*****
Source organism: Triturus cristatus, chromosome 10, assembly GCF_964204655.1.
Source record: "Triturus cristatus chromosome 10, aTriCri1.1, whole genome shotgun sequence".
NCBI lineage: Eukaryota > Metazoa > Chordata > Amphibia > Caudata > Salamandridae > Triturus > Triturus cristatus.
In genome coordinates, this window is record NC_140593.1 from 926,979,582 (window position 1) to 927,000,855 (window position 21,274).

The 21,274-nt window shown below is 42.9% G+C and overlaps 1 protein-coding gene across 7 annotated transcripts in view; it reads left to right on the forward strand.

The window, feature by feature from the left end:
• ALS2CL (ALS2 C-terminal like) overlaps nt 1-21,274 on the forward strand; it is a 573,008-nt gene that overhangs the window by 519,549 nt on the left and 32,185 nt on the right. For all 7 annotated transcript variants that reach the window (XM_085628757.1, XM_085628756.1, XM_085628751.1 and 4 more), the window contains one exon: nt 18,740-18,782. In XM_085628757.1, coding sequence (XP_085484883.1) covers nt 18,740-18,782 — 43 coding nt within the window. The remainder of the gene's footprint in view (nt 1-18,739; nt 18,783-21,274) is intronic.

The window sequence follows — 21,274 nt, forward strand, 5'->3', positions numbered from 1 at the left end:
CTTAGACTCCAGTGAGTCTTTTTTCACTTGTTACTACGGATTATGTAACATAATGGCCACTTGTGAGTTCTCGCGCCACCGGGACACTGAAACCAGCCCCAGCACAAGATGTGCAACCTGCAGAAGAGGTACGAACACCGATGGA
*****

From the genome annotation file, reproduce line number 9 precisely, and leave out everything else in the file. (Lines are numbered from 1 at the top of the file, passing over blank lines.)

CTTAGACTCCAGTGAGTCTTTTTTCACTTGTTACTACGGATTATGTAACATAATGGCCACTTGTGAGTTCTCGCGCCACCGGGACACTGAAACCAGCCCCAGCACAAGATGTGCAACCTGCAGAAGAGGTACGAACACCGATGGA